extended. If you don’t vote early, you can still vote on Election Day
(Nov. 5). Check out CityBeat’s coverage and endorsements for the 2013 election here.
Follow CityBeat on Twitter:• Main: @CityBeatCincy• News: @CityBeat_News• Music: @CityBeatMusic• German Lopez: @germanrlopez
by German Lopez
First streetcar tracks set, homeless to sue county, Medicaid expansion expected to pass
Early voting for the 2013 City Council and mayoral elections is now underway. Find your voting location here. Normal voting hours will be 8 a.m. to 4 p.m., although some days will be extended.Cincinnati yesterday laid down the first two streetcar tracks,
putting the project on a clear path to completion after years of
financial and political hurdles. The $133 million project is now
expected to continue its construction phase over the next three years, with a goal
of opening to the public on Sept. 15, 2016. City officials, including
Mayor Mark Mallory and City Manager Milton Dohoney, celebrated the
milestone and thanked supporters for remaining committed to the project. Meanwhile, former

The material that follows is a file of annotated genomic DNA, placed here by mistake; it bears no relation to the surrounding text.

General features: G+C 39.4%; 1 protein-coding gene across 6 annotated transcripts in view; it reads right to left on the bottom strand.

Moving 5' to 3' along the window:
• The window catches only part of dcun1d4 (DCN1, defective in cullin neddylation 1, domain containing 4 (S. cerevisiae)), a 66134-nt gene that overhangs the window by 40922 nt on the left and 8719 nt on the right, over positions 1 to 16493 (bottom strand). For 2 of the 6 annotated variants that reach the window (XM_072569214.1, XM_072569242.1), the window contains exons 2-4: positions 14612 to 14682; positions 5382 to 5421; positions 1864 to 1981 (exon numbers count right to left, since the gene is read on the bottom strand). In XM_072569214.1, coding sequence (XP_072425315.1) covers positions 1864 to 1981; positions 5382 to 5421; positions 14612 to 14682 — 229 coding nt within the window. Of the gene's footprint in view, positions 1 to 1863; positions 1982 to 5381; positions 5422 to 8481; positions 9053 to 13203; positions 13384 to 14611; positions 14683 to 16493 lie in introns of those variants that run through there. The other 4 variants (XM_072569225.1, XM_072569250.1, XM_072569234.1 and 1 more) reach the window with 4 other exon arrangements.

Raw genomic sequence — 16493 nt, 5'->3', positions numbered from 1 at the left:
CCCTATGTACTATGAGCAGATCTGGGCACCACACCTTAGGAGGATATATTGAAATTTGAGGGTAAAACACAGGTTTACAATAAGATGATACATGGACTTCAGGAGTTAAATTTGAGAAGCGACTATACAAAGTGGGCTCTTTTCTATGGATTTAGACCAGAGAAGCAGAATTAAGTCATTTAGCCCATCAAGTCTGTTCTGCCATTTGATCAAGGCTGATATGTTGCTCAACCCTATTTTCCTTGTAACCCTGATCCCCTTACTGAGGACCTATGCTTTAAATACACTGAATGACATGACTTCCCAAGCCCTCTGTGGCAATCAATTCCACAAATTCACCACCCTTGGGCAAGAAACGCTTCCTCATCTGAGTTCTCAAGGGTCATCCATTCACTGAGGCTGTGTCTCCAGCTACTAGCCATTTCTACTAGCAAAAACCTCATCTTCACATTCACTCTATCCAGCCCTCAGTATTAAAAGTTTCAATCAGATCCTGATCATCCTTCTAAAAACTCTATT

Councilman John Cranley, a streetcar opponent who’s running for mayor against
streetcar supporter Vice Mayor Roxanne Qualls, criticized the city for
laying down the tracks instead of delaying the project until a new mayor
takes office in December. Cranley insists that he’ll cancel the project
if he takes office, even though roughly half a mile of track will be
laid out by then and, because of contractual obligations and federal
money tied to the project, canceling the project at this point could cost millions more than completing it.
The Greater Cincinnati Homeless Coalition yesterday announced it’s suing the Hamilton County Sheriff’s Department